Advanced nanostructured materials are of fundamental interests to chemistry and materials science [13]. Especially, nanostructured metal has aroused wide attention due to their unique optical, electrical, and magnetic properties, which are distinct from their bulk counterparts. Therefore, to design, pattern, and assemble them into functional three-dimensional networks become significant challenges for practical nanodevices. Metallic aluminum (Al), as one of important metallic materials, has been widely used in physics, chemistry and biology. The flake Al as one of the most important metal pigments has been widely used in various fields, such as architecture, automotive, chemical industry, and printing. For the battery materials, the aluminum/air battery is one of the most important metal/air batteries, and especially suitable for being a power device. For these different applications, different-shaped nanostructures of Al, such as nanoparticles [47], and nanowires [8], have been obtained by using a variety of synthesis systems. For example, Al nanowires have been obtained via a vapor-deposition method through the evaporation of Al films clearly exhibited a smaller lattice constant; and smaller thermal expansion coefficient compared with the Al film [9]. Compared with high-temperature techniques, low-temperature solution reaction approaches are more attractive for their merits such as simplicity, commercial feasibility, and good potential for scale-up. Up to now, still few investigations were made on the effect of basic solution on metallic aluminum sheet and fabricated densely packed aluminum nanosheet as film on flat solid substrates.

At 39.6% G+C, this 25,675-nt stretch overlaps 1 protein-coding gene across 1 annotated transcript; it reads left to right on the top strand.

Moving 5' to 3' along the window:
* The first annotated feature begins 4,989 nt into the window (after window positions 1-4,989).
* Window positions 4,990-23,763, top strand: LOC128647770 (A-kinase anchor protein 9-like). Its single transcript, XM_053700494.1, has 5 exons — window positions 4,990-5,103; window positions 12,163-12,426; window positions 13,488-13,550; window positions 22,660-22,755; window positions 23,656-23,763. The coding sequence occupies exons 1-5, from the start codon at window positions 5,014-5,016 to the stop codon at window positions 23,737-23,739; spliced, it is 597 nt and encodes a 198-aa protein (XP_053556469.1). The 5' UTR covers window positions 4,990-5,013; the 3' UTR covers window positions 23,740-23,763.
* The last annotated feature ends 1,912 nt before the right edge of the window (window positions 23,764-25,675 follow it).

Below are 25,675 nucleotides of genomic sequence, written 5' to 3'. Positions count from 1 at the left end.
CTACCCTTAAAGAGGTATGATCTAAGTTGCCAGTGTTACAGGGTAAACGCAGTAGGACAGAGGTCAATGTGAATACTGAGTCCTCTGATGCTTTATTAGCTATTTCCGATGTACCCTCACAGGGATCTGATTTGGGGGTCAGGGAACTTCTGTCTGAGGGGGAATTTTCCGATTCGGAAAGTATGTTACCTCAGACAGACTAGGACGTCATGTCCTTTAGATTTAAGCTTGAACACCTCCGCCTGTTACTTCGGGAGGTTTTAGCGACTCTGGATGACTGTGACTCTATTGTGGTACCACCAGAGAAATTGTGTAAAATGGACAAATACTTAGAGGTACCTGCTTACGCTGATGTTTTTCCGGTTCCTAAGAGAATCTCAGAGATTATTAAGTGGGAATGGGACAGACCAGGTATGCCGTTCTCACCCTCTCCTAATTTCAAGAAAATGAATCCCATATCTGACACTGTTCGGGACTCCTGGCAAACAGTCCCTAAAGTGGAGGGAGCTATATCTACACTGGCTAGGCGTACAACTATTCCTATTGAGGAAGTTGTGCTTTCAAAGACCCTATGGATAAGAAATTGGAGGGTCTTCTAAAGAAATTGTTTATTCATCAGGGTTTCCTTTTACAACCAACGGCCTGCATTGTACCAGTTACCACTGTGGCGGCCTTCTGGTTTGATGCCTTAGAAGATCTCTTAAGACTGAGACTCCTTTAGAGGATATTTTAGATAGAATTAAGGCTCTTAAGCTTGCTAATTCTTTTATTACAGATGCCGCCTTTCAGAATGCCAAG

In this letter, we described a facile method to prepare assembly of Al nanosheets directly onto the surface of Al foil under basic catalytic hydrothermal reaction. Our strategy to control the shape and orientation of crystallites consists of growing thin-film materials directly onto substrates. The results showed that ammonia was crucial for facilitating the formation of Al nanosheets, and the surfactant promoted the formation of regular nanosheets. The obtained assembly of Al nanosheets was promising for being used in the areas such as noise elimination and battery.